Nowadays, people are getting used to seeing dogs that serve as disabled people’s guides or assistants. Seeing-eye dogs, as these dogs are fondly called, are assigned to the blind while assistance dogs have been trained to help people who are either deaf, in wheelchairs, or those with other disabilities. Aside from seeing-eye dogs and assistance dogs, there is a particular type of dog which also specially trained to help sick people, but they perform their job in a different way.
These dogs are called therapy dogs. Their training is different from the ones given to seeing-eye dogs and assistance dogs, as they do not actually provide physical help as the seeing-eye and assistant dogs do. But many health professionals are now beginning to appreciate its helpful effects to the sick or disabled. What the therapy dog actually does is it provides comfort and companionship to disabled people in wheelchairs, hospice care and other welfare homes. They are not trained to provide sight to the blind walking on the street, or respond to doorbells or knocks on doors, but they were sent to specialized therapy dog training classes that make them perform their jobs as therapy dogs.
Dogs are normally ill at ease with strangers, while some others are not comfortable with children or those sitting on wheelchairs or those with walking sticks or crutches. Socializing with people who need the dog’s assistance is a major element in dog therapy training. Therapy dogs are also trained to get used to the presumed clumsy petting styles of disabled people, or those whose movements are quite limited with malady or old age.
Another skill that a dog must learn during therapy dog training is to crawl up on laps or onto beds so that they can get closer to their owners who may bedridden or physically handicapped to sit or walk around. Some dogs find this strange enough as they are basically taught not to sit on furniture. Teaching a dog to abandon what it has learned in the past can be quite a task to trainers, but for a dog that’s been pronounced to undergo therapy dog training, this must be accomplished.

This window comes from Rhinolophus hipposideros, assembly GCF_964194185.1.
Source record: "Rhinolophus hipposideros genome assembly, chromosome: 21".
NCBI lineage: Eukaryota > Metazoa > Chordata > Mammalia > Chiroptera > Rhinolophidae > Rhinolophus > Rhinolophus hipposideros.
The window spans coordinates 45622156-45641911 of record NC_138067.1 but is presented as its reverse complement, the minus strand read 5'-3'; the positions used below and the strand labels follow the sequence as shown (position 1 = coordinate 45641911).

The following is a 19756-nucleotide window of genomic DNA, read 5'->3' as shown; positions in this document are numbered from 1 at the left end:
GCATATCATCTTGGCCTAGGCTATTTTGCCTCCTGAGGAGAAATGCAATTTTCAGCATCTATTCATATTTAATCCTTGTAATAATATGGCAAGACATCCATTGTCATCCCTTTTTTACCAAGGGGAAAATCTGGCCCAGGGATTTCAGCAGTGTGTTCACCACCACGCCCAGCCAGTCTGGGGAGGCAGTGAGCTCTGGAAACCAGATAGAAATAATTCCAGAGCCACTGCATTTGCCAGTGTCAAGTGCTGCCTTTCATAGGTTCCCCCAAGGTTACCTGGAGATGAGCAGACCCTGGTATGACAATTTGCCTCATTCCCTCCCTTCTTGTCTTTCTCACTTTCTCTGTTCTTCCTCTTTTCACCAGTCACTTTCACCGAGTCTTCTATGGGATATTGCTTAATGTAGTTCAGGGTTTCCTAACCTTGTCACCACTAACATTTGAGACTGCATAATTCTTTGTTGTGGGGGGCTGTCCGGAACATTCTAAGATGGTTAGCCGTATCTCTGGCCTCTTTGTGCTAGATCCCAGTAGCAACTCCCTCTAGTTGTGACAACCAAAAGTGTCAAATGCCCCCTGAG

The Selection Process
Therapy dog trainers do a meticulous selection of dogs that they want to undergo therapy dog training. Because of the jobs’ demands, only dogs that are very amiable, gentle, calm and comfortable to strangers qualify to even start with the therapy dog training. The dogs that are best suited for this type of job are the golden retrievers because they are very friendly and have good temperaments.
As a side note, dogs are not alone in the field of therapy and companionship. Many observers have also found out that rabbits, cats and ponies can also act as therapy animals. Animals that are gentle and open to human companionship can very well qualify for socialization similar to the one taught in therapy dog training, except for the pony, because it is not practical to teach it to crawl onto beds.
The presence of a dedicated dog or any pet for that matter, can greatly grease up emotional pains suffered by sick individuals; it has been proven by psychology and health experts. So if you want to create a memory in the life of someone, you may want to submit your dog for therapy dog training. The comfort that they can give to someone can be the priceless memory that he may carry down to the very last of his days.